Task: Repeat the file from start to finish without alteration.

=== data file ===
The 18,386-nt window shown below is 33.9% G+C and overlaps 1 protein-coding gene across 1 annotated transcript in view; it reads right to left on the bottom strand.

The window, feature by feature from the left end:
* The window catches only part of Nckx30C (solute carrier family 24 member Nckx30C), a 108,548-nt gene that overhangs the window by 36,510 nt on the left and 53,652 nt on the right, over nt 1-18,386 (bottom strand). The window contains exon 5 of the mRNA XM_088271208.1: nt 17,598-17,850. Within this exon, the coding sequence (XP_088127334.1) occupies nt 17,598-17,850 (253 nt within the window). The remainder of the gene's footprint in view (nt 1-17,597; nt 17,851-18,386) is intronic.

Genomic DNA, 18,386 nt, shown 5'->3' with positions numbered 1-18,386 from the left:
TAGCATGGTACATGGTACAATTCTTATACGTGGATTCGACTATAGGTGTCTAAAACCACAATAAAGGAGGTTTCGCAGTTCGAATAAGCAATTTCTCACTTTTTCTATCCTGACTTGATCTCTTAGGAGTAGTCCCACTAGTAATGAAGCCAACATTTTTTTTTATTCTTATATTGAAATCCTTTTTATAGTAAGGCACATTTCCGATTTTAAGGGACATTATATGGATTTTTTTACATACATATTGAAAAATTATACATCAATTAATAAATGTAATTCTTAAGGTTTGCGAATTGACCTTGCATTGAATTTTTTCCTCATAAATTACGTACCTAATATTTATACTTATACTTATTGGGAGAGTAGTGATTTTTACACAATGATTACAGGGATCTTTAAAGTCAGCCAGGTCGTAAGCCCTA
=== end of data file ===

The 18,386-nt window shown below is 33.9% G+C and overlaps 1 protein-coding gene across 1 annotated transcript in view; it reads right to left on the bottom strand.

The window, feature by feature from the left end:
* The window catches only part of Nckx30C (solute carrier family 24 member Nckx30C), a 108,548-nt gene that overhangs the window by 36,510 nt on the left and 53,652 nt on the right, over nt 1-18,386 (bottom strand). The window contains exon 5 of the mRNA XM_088271208.1: nt 17,598-17,850. Within this exon, the coding sequence (XP_088127334.1) occupies nt 17,598-17,850 (253 nt within the window). The remainder of the gene's footprint in view (nt 1-17,597; nt 17,851-18,386) is intronic.

Genomic DNA, 18,386 nt, shown 5'->3' with positions numbered 1-18,386 from the left:
TAGCATGGTACATGGTACAATTCTTATACGTGGATTCGACTATAGGTGTCTAAAACCACAATAAAGGAGGTTTCGCAGTTCGAATAAGCAATTTCTCACTTTTTCTATCCTGACTTGATCTCTTAGGAGTAGTCCCACTAGTAATGAAGCCAACATTTTTTTTTATTCTTATATTGAAATCCTTTTTATAGTAAGGCACATTTCCGATTTTAAGGGACATTATATGGATTTTTTTACATACATATTGAAAAATTATACATCAATTAATAAATGTAATTCTTAAGGTTTGCGAATTGACCTTGCATTGAATTTTTTCCTCATAAATTACGTACCTAATATTTATACTTATACTTATTGGGAGAGTAGTGATTTTTACACAATGATTACAGGGATCTTTAAAGTCAGCCAGGTCGTAAGCCCTA